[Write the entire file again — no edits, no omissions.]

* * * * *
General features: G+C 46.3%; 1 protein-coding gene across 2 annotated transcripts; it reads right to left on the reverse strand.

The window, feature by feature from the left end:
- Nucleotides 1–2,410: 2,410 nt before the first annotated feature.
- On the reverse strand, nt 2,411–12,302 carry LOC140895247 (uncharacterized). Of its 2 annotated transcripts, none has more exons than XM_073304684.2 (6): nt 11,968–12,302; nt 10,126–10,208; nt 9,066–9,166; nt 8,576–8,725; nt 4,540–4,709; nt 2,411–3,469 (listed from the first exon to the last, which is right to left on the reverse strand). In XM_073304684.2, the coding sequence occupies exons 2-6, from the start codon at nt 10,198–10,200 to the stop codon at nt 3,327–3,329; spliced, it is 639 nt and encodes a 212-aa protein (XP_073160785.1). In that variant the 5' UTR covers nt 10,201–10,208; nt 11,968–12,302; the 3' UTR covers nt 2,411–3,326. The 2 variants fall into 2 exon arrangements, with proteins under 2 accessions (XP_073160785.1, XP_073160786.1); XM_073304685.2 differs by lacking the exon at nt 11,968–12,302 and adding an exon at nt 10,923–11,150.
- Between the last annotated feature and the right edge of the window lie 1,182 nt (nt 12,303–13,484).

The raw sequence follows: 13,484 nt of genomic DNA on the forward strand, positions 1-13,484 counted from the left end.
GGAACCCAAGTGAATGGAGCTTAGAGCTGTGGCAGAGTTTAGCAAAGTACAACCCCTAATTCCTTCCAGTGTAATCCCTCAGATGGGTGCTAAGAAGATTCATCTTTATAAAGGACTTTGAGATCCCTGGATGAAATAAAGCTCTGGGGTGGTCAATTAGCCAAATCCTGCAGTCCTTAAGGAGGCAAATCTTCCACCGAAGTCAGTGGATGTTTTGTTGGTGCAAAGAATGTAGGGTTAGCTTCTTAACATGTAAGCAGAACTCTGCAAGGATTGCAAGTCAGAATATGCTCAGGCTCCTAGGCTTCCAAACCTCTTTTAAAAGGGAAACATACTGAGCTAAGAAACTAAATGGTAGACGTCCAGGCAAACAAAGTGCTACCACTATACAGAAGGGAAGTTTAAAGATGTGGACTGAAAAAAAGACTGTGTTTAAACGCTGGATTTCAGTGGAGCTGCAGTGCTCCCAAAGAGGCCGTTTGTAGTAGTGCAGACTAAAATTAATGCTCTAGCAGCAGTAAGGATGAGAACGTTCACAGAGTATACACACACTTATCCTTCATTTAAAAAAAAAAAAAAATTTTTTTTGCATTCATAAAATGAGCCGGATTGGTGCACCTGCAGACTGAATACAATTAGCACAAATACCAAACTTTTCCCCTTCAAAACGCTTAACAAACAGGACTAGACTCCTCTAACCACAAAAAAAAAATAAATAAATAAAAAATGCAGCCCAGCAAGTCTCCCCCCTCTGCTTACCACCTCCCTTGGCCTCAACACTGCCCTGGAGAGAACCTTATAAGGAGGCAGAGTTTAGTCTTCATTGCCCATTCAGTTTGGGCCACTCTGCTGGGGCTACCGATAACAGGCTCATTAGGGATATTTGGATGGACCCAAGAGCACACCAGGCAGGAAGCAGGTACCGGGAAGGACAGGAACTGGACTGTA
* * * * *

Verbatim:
General features: G+C 46.3%; 1 protein-coding gene across 2 annotated transcripts; it reads right to left on the reverse strand.

The window, feature by feature from the left end:
- Nucleotides 1–2,410: 2,410 nt before the first annotated feature.
- On the reverse strand, nt 2,411–12,302 carry LOC140895247 (uncharacterized). Of its 2 annotated transcripts, none has more exons than XM_073304684.2 (6): nt 11,968–12,302; nt 10,126–10,208; nt 9,066–9,166; nt 8,576–8,725; nt 4,540–4,709; nt 2,411–3,469 (listed from the first exon to the last, which is right to left on the reverse strand). In XM_073304684.2, the coding sequence occupies exons 2-6, from the start codon at nt 10,198–10,200 to the stop codon at nt 3,327–3,329; spliced, it is 639 nt and encodes a 212-aa protein (XP_073160785.1). In that variant the 5' UTR covers nt 10,201–10,208; nt 11,968–12,302; the 3' UTR covers nt 2,411–3,326. The 2 variants fall into 2 exon arrangements, with proteins under 2 accessions (XP_073160785.1, XP_073160786.1); XM_073304685.2 differs by lacking the exon at nt 11,968–12,302 and adding an exon at nt 10,923–11,150.
- Between the last annotated feature and the right edge of the window lie 1,182 nt (nt 12,303–13,484).

The raw sequence follows: 13,484 nt of genomic DNA on the forward strand, positions 1-13,484 counted from the left end.
GGAACCCAAGTGAATGGAGCTTAGAGCTGTGGCAGAGTTTAGCAAAGTACAACCCCTAATTCCTTCCAGTGTAATCCCTCAGATGGGTGCTAAGAAGATTCATCTTTATAAAGGACTTTGAGATCCCTGGATGAAATAAAGCTCTGGGGTGGTCAATTAGCCAAATCCTGCAGTCCTTAAGGAGGCAAATCTTCCACCGAAGTCAGTGGATGTTTTGTTGGTGCAAAGAATGTAGGGTTAGCTTCTTAACATGTAAGCAGAACTCTGCAAGGATTGCAAGTCAGAATATGCTCAGGCTCCTAGGCTTCCAAACCTCTTTTAAAAGGGAAACATACTGAGCTAAGAAACTAAATGGTAGACGTCCAGGCAAACAAAGTGCTACCACTATACAGAAGGGAAGTTTAAAGATGTGGACTGAAAAAAAGACTGTGTTTAAACGCTGGATTTCAGTGGAGCTGCAGTGCTCCCAAAGAGGCCGTTTGTAGTAGTGCAGACTAAAATTAATGCTCTAGCAGCAGTAAGGATGAGAACGTTCACAGAGTATACACACACTTATCCTTCATTTAAAAAAAAAAAAAAATTTTTTTTGCATTCATAAAATGAGCCGGATTGGTGCACCTGCAGACTGAATACAATTAGCACAAATACCAAACTTTTCCCCTTCAAAACGCTTAACAAACAGGACTAGACTCCTCTAACCACAAAAAAAAAATAAATAAATAAAAAATGCAGCCCAGCAAGTCTCCCCCCTCTGCTTACCACCTCCCTTGGCCTCAACACTGCCCTGGAGAGAACCTTATAAGGAGGCAGAGTTTAGTCTTCATTGCCCATTCAGTTTGGGCCACTCTGCTGGGGCTACCGATAACAGGCTCATTAGGGATATTTGGATGGACCCAAGAGCACACCAGGCAGGAAGCAGGTACCGGGAAGGACAGGAACTGGACTGTA